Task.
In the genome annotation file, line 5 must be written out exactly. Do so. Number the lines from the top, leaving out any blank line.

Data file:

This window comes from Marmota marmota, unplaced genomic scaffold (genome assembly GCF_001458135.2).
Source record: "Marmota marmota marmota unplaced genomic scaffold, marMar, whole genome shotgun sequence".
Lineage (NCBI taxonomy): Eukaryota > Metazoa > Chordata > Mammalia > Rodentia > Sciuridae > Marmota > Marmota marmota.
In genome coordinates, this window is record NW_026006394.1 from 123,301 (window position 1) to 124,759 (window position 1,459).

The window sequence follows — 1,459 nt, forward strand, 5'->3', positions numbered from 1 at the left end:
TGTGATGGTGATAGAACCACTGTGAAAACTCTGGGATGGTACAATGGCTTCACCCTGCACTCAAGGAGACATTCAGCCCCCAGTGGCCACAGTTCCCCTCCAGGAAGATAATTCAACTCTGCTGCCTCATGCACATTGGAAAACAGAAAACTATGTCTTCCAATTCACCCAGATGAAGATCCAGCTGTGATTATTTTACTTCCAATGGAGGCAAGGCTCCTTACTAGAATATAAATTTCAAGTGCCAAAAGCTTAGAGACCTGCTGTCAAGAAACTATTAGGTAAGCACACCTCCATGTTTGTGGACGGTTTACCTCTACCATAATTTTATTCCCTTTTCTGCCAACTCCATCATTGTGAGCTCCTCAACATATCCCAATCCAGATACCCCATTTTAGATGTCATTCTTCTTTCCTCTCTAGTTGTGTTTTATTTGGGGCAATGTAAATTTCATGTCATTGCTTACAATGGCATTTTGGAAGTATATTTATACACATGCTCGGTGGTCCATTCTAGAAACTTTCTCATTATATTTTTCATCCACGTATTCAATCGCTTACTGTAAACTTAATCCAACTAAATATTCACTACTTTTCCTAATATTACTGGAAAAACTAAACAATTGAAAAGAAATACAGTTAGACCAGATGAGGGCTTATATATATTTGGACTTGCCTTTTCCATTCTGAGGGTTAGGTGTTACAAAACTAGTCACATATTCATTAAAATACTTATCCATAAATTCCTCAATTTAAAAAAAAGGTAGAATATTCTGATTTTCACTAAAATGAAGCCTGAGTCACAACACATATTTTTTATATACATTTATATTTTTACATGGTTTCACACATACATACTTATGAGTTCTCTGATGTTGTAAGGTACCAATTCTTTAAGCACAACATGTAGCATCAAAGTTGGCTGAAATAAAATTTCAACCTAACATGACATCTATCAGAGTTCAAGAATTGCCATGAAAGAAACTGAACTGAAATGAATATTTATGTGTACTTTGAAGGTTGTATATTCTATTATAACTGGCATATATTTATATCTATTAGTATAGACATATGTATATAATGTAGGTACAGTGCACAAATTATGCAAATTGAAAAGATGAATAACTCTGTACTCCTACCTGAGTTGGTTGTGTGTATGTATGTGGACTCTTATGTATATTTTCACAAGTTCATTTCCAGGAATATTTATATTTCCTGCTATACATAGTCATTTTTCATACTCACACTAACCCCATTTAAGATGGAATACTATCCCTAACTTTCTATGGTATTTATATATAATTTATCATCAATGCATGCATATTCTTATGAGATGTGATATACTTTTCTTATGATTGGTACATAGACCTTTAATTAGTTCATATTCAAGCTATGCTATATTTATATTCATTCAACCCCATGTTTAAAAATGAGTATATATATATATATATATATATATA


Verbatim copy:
The window sequence follows — 1,459 nt, forward strand, 5'->3', positions numbered from 1 at the left end: